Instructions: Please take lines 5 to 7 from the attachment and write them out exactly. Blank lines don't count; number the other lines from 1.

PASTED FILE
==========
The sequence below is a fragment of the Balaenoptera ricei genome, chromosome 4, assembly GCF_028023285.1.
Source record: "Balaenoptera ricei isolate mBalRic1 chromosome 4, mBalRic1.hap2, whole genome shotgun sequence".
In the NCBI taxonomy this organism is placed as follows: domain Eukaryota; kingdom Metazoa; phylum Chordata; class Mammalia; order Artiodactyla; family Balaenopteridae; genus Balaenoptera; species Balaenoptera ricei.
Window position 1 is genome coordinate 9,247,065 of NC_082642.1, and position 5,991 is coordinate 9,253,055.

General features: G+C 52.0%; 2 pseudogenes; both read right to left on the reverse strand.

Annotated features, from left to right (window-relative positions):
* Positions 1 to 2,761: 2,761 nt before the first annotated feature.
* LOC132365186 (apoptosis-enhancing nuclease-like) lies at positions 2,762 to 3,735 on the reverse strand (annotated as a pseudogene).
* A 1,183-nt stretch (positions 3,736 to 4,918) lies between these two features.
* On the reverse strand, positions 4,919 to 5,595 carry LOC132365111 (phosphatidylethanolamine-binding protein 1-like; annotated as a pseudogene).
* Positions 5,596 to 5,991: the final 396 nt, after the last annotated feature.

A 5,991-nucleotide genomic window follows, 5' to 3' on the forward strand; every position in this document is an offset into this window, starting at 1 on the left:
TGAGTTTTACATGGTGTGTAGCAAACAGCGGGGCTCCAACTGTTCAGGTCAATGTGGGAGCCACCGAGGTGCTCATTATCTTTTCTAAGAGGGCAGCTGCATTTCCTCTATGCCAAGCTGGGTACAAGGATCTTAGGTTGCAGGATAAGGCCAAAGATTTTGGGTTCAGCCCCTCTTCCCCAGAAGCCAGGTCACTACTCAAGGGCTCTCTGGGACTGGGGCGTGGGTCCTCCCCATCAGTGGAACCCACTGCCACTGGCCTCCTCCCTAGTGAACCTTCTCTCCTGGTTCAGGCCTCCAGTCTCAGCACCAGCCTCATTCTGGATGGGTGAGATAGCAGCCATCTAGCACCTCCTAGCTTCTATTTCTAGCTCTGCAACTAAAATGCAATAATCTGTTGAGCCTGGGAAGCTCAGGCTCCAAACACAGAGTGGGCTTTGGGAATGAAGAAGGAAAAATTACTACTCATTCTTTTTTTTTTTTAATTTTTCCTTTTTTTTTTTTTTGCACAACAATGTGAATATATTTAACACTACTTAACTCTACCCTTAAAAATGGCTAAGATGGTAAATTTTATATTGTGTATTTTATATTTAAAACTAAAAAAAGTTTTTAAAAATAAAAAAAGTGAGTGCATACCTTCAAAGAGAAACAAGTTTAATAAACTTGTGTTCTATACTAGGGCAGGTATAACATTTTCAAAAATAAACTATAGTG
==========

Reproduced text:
General features: G+C 52.0%; 2 pseudogenes; both read right to left on the reverse strand.

Annotated features, from left to right (window-relative positions):
* Positions 1 to 2,761: 2,761 nt before the first annotated feature.